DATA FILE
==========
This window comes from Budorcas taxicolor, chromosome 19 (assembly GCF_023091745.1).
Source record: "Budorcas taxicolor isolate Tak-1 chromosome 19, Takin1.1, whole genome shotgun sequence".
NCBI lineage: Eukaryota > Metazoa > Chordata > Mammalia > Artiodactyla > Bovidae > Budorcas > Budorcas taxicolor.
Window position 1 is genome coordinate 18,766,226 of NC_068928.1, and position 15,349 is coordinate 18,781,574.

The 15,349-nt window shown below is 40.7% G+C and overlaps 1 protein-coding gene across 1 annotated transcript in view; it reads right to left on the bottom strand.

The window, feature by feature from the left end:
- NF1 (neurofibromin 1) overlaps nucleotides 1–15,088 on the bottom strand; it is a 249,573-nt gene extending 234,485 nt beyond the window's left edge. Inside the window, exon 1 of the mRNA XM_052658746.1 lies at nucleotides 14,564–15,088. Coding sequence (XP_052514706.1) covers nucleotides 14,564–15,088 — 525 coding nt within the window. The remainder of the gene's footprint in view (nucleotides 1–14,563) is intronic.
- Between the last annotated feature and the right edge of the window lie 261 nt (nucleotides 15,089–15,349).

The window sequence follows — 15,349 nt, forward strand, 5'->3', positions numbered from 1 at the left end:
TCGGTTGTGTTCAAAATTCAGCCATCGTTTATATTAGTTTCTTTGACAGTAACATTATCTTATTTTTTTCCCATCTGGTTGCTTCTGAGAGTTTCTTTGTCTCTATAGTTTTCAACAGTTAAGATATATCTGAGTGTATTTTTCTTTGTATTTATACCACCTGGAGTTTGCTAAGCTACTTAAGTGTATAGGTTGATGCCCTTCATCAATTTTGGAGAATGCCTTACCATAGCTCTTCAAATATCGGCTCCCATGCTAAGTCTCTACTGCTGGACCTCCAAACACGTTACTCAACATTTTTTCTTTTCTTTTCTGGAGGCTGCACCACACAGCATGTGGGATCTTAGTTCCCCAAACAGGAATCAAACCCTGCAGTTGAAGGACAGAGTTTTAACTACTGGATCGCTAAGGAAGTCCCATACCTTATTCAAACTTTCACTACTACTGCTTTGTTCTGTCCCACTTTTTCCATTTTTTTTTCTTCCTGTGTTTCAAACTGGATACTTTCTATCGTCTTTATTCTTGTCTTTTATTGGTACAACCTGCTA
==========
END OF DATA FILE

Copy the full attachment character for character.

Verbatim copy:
This window comes from Budorcas taxicolor, chromosome 19 (assembly GCF_023091745.1).
Source record: "Budorcas taxicolor isolate Tak-1 chromosome 19, Takin1.1, whole genome shotgun sequence".
NCBI lineage: Eukaryota > Metazoa > Chordata > Mammalia > Artiodactyla > Bovidae > Budorcas > Budorcas taxicolor.
Window position 1 is genome coordinate 18,766,226 of NC_068928.1, and position 15,349 is coordinate 18,781,574.

The 15,349-nt window shown below is 40.7% G+C and overlaps 1 protein-coding gene across 1 annotated transcript in view; it reads right to left on the bottom strand.

The window, feature by feature from the left end:
- NF1 (neurofibromin 1) overlaps nucleotides 1–15,088 on the bottom strand; it is a 249,573-nt gene extending 234,485 nt beyond the window's left edge. Inside the window, exon 1 of the mRNA XM_052658746.1 lies at nucleotides 14,564–15,088. Coding sequence (XP_052514706.1) covers nucleotides 14,564–15,088 — 525 coding nt within the window. The remainder of the gene's footprint in view (nucleotides 1–14,563) is intronic.
- Between the last annotated feature and the right edge of the window lie 261 nt (nucleotides 15,089–15,349).

The window sequence follows — 15,349 nt, forward strand, 5'->3', positions numbered from 1 at the left end:
TCGGTTGTGTTCAAAATTCAGCCATCGTTTATATTAGTTTCTTTGACAGTAACATTATCTTATTTTTTTCCCATCTGGTTGCTTCTGAGAGTTTCTTTGTCTCTATAGTTTTCAACAGTTAAGATATATCTGAGTGTATTTTTCTTTGTATTTATACCACCTGGAGTTTGCTAAGCTACTTAAGTGTATAGGTTGATGCCCTTCATCAATTTTGGAGAATGCCTTACCATAGCTCTTCAAATATCGGCTCCCATGCTAAGTCTCTACTGCTGGACCTCCAAACACGTTACTCAACATTTTTTCTTTTCTTTTCTGGAGGCTGCACCACACAGCATGTGGGATCTTAGTTCCCCAAACAGGAATCAAACCCTGCAGTTGAAGGACAGAGTTTTAACTACTGGATCGCTAAGGAAGTCCCATACCTTATTCAAACTTTCACTACTACTGCTTTGTTCTGTCCCACTTTTTCCATTTTTTTTTCTTCCTGTGTTTCAAACTGGATACTTTCTATCGTCTTTATTCTTGTCTTTTATTGGTACAACCTGCTA